Climate change is expected to cause stronger storm winds that trigger more extreme waves and increase coastal damage in Australia, the Pacific and South America by the end of the century, new research shows.
Extreme waves could increase in regularity and size by as much as 10% in extensive ocean regions as the planet warms, with the Southern Ocean hardest hit, according to the research, which simulated thousands of storms under different conditions. The research was led by the University of Melbourne’s school of engineering and published in Science Advances.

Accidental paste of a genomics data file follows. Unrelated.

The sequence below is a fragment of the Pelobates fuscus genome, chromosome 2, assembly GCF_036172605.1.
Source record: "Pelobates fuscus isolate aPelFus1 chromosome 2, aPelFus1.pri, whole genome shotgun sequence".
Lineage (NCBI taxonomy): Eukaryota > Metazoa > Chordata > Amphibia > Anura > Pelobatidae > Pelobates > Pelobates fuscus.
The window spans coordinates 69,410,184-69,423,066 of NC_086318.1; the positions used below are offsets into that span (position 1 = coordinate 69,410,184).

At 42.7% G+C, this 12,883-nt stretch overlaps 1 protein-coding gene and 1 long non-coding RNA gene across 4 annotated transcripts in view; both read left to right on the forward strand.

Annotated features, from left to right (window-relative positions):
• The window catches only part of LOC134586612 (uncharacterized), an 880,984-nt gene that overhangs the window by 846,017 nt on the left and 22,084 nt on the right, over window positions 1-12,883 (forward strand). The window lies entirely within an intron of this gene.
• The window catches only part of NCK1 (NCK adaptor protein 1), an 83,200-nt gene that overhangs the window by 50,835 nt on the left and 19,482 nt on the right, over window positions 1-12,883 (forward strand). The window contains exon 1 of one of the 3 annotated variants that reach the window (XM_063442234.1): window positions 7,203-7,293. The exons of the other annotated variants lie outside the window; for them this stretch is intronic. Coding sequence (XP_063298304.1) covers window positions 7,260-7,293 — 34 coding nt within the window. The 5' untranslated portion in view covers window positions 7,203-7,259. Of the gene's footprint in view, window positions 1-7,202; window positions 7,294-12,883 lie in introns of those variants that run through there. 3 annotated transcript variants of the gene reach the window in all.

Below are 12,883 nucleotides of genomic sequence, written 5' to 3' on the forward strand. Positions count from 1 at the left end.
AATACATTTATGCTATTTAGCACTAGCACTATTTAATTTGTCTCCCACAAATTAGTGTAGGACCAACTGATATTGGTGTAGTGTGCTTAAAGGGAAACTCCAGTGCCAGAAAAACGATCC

“An increase in the risk of extreme wave events may be catastrophic, as larger and more frequent storms will cause more flooding and coastline erosion,” according to Professor Ian Young, University of Melbourne infrastructure engineering researcher.
New Zealand’s west coast, Tasmania, the southern tip of South America and parts of the Canadian coastline are among the most at-risk areas. If emissions and the reliance on fossil fuels were cut, the risk would be lowered, the research showed.